Justice League of America #26 Review

by Hussein Wasiti on March 14, 2018

Writer: Steve Orlando

Artist: Miguel Mendonca

Inkers: Dexter Vines and Wayne Faucher

Colourist: Chris Sotomayor

Letterer: Clayton Cowles


Surprisingly, this is the end to the arc. I assume this would carry on until the series finale, #29, but I was wrong. I won't lie; I'm incredibly satisfied by this revelation, because I couldn't really tolerate this story any longer. The story of Angor and Lord Havok has been around since this series first began back in February of 2016. It was never entirely compelling to begin with, which is made doubly infuriating since Steve Orlando has brought it back with this arc.


This issue is centred around one story element; Batman wants to bring Angor back from the dead, but he doesn't want Havok involved since he failed to save Angor twice in the past. I just don't understand Batman's motivation in saving this place. Worlds fail and crumble all the time. The Dark Multiverse, the recent Scott Snyder/Greg Capullo creation, is predicated on the fact that worlds in this plane die all the time. Why isn't Batman risking his life, willing to die, for these worlds? There's a lack of clear and consistent motivation in this scenario. I get that this harkens back to the initial premise of this team, that it's a team for the common man. It just isn't working.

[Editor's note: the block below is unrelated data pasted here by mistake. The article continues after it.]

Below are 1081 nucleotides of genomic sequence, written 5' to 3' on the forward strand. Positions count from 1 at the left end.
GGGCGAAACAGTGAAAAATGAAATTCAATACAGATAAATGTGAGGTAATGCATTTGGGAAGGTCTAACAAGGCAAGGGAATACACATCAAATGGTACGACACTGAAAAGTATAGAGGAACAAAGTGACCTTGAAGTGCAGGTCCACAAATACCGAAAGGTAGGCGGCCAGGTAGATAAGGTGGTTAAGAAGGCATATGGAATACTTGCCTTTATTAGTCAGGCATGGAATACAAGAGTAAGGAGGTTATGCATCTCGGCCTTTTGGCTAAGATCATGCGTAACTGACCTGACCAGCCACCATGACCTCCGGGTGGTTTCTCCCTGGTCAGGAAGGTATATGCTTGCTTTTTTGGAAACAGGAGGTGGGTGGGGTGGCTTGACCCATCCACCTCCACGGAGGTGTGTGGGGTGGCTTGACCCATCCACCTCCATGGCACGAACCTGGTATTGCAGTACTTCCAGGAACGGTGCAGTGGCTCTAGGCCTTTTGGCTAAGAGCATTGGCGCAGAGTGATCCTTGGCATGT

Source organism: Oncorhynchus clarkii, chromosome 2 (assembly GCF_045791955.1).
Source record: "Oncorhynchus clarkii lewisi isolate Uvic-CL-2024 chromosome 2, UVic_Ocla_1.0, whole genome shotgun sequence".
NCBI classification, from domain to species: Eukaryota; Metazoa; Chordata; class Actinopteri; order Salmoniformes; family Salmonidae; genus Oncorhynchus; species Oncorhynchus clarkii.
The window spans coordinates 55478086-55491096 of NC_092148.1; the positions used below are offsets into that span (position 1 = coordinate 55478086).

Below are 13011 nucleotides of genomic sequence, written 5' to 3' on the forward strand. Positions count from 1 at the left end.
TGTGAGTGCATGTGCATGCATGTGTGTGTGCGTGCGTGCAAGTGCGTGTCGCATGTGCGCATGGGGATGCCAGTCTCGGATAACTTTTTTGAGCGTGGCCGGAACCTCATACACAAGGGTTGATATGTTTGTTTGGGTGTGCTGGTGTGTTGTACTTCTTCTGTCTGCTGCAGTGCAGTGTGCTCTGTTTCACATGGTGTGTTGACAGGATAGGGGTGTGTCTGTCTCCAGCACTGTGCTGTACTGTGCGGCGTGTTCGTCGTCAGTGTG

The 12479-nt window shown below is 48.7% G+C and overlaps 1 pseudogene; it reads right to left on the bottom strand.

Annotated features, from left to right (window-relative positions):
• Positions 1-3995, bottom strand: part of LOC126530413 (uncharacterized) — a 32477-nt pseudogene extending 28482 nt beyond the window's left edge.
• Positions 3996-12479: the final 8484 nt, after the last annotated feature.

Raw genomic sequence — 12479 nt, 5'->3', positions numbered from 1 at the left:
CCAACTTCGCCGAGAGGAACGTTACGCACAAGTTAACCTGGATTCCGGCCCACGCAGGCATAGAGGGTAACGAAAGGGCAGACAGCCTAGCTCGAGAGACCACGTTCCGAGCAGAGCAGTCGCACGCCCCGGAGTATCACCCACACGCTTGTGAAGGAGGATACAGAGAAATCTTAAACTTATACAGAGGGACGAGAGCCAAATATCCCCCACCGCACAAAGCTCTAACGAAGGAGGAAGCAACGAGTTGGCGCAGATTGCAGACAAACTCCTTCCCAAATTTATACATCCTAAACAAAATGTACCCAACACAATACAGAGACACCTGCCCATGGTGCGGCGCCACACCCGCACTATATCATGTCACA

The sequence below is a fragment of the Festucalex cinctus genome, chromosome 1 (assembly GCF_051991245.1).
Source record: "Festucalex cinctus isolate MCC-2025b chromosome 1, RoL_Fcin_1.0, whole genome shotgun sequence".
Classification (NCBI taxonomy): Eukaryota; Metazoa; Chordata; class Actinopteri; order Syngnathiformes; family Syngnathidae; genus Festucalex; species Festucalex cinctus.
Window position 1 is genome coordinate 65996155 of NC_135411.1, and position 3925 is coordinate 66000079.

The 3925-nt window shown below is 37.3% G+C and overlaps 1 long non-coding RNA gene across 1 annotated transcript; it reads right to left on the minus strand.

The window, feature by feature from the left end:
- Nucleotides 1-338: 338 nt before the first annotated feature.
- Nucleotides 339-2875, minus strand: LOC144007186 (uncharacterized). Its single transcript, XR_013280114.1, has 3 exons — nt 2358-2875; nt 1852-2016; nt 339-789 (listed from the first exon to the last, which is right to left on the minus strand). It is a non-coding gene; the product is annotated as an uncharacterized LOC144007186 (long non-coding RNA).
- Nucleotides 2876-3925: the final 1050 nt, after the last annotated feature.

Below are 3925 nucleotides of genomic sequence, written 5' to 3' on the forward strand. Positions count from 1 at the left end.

Black Canary ends up doing nothing in this story aside from a couple or less Canary Cries. It's clear her involvement stems from the over-sized nature of the previous issue; Orlando needed to fill up some pages and needed someone to have an argument with Batman over whether or not they would come along with him on his mission. That's the only reason she went with him, and it's made more clear in this issue where nothing she does makes a difference.


I nearly forgot to talk about the art. Miguel Mendonca provides generally good work and there are times when his faces looked a bit off, but it was otherwise very strong. I chalk up this inconsistency to the dual inkers. Chris Sotomayor's colouring is pretty great and definitely lends a cosmic air to the story Mendonca is depicting.


And of course, Orlando continues his arc-ending tradition. He always keeps a page handy that sets up the next villain or storyline, and we get it here.


This was offensively threadbare and incredibly inconsistent. I'm looking forward to a new age of Justice League books and if this book has to end to let that happen, go ahead. The series' final arc will be a brisk three issues, so anyone still obsessively holding on for the sake of collecting can rest easy.

Our Score:


A Look Inside